Chapbook cover Hard Feelings _ McCarthy

Hard Feelings

Book Review by David (daithi) Hartnett

Hard Feelings by Elizabeth McCarthy (2024) poetry
ISBN: To be released on March 1, 2024
Price: ($15.99 until January 5th) $17.99, 34 pgs

In Elizabeth McCarthy’s new collection, Hard Feelings, the poet is immersed in the natural world that surrounds her. As in her previous collection, Winter Vole, the relationship is one of interdependence. Her capacity to observe, reflect, and validate flora and fauna about her is keen. Wittingly, she extends natural tendencies to her pets, to her family, and to herself.

McCarthy’s humor and irony draw the reader to these poems, as in “Afternoon Nap”, where she and her pets take a rest, but she warns us not to rouse “a room/full of hungry beasts.” In “Carrying Seeds” she is reminding us to “step lightly/and look closely at the seeds/with feathers, and all fallen/ beauty returned to the earth.”

In a recent interview McCarthy said that she honed the craft of poetry while the world was in Covid lockdown and she enrolled in an online MasterClass with Billy Collins and began watching his Poetry Broadcast on Facebook Live. There she found a community of poets and began a friendship with other writers including The Lockdown Poets, based in Aberdeen, Scotland who meet every week on Zoom. They collectively published a book called The Lockdown Poets–still here, published by the collective themselves in 2023.

When asked whether she favors any particular form, McCarthy said she hadn’t any other than free verse. She tries to keep her poems accessible—simple yet thoughtful. She’s influenced by the style of poets like Collins, Ted Kooser and Kay Ryan. Her poems often begin from a memory or experience in nature and find their way to the page, as in “Ruminating.”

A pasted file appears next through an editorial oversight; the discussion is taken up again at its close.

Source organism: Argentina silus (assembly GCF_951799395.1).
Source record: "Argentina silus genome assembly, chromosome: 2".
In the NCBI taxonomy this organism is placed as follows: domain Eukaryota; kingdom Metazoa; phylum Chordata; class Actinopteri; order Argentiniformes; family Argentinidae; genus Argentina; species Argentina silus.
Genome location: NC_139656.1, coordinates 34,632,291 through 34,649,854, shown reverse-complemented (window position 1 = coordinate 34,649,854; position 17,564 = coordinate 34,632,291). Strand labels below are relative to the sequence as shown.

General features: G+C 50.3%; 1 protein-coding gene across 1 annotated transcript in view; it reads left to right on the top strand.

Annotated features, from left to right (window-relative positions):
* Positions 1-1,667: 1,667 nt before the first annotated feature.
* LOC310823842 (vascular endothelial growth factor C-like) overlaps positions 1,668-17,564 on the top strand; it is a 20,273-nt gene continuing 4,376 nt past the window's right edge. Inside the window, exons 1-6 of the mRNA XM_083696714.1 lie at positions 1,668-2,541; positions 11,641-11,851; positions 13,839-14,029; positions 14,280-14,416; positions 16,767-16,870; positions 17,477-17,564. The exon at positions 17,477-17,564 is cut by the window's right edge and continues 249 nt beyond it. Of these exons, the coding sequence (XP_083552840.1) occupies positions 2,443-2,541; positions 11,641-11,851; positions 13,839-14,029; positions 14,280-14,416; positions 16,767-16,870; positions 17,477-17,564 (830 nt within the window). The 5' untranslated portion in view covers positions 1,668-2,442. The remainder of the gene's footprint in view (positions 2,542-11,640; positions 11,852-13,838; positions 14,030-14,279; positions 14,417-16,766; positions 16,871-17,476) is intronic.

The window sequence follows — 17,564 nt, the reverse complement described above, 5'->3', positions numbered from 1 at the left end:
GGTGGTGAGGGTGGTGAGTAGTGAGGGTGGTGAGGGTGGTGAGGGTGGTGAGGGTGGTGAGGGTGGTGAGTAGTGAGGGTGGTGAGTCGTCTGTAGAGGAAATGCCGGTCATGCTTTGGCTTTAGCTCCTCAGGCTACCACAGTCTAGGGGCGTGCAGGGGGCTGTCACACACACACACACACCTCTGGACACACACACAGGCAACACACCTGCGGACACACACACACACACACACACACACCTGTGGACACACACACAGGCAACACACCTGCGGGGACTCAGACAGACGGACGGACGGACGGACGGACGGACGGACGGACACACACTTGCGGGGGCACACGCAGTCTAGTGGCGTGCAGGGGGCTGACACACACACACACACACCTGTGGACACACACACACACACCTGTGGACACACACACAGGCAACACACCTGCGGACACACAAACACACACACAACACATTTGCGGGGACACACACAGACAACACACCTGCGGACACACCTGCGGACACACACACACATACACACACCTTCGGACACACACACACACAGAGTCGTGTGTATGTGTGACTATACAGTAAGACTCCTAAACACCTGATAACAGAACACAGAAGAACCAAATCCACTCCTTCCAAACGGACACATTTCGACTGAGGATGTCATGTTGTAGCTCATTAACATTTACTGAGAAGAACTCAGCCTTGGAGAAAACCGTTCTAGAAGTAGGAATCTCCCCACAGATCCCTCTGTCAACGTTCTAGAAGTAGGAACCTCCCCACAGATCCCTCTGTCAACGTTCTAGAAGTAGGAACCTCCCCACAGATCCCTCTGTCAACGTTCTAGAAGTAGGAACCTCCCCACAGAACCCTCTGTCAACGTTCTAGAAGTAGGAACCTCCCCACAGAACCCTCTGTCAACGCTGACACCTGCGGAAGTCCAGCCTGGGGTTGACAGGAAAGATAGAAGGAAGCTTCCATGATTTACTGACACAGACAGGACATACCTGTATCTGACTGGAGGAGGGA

Winter is long and dark
in the Kingdom
of cows and poets

where they wait
patiently in their stalls
for signs of spring,
ruminating on dead
red clover…

McCarthy has spent 35 years in Walden, Vermont and is attuned to the landscape and its inhabitants—human and animal. Humans as well as wild creatures can have their lives upended. The poet is a realist. As she says in “Lost Words. “One day you’re living your life like every other day before it/ and suddenly it changes/ and nothing is the same…”

McCarthy is a master of metaphor, especially when she writes of both the joy and pain of having raised children who have fledged. This is paradox so poignantly expressed that it may bring the reader to tears. “Flying Home” and the other poems in this collection are worthy of comparison to the seminal poets who have influenced her:

I wonder if birds
feel the same silent
melancholy when seeing
their empty nest

Do they recognize their fledglings
and see them flourish and fly
on their own, or have they
lost them somewhere
in the flight path of time? …

~ David (daithi) Hartnett, PSOV Executive Secretary (elect)

edited by George Longenecker, PSOV Executive Secretary

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